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Tuesday, 16 August 2011

Stuart's Daily Word Spot: Verisimilitude


Verisimilitude: noun - apparently true or real, resemblance to truth, reality, or fact; realistic quality, probability; a statement  that has the mere appearance or show of being true or factual, an apparent truth.

‘Most writers rely on verisimilitude to draw their readers into the fictional world of their novels, hoping that their suspension of disbelief will carry them through the events of the book.’

The classical, literary notion of verisimilitude focusses on the role of the reader engaging with the fictional work of art. The novel should offer a pleasurable experience to the reader by facilitating the reader’s willingness to suspend disbelief. Verisimilitude is the means of achieving this mindset. To promote the willing suspension of disbelief, fiction needs to be credible. Something that’s physically possible in the worldview of the reader can be defined as credible. Through verisimilitude, the reader can glean truth even in fiction because it reflects realistic aspects of life.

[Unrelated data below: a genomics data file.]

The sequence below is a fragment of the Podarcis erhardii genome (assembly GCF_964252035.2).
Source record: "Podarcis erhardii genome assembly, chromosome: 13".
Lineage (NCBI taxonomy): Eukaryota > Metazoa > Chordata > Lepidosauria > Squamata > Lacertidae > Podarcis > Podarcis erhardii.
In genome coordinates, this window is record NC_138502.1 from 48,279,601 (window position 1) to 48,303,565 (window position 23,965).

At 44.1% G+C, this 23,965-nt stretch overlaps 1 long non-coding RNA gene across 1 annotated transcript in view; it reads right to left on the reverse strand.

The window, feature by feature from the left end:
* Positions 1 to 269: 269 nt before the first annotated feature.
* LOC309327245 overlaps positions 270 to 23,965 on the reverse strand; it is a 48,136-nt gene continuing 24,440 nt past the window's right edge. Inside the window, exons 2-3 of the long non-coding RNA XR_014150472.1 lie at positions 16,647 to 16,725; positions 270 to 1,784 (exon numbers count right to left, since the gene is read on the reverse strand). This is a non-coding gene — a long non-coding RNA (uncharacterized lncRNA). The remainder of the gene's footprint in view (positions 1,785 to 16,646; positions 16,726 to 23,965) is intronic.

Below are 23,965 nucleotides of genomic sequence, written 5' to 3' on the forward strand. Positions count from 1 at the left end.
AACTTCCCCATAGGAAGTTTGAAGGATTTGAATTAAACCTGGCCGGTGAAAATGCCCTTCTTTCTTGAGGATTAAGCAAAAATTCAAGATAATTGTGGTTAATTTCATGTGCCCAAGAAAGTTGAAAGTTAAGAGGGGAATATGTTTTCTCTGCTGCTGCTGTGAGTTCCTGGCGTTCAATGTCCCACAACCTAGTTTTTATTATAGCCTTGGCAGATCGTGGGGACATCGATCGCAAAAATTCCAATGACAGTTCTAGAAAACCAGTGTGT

Pic: Humber estuary at Hessle, East Yorkshire.
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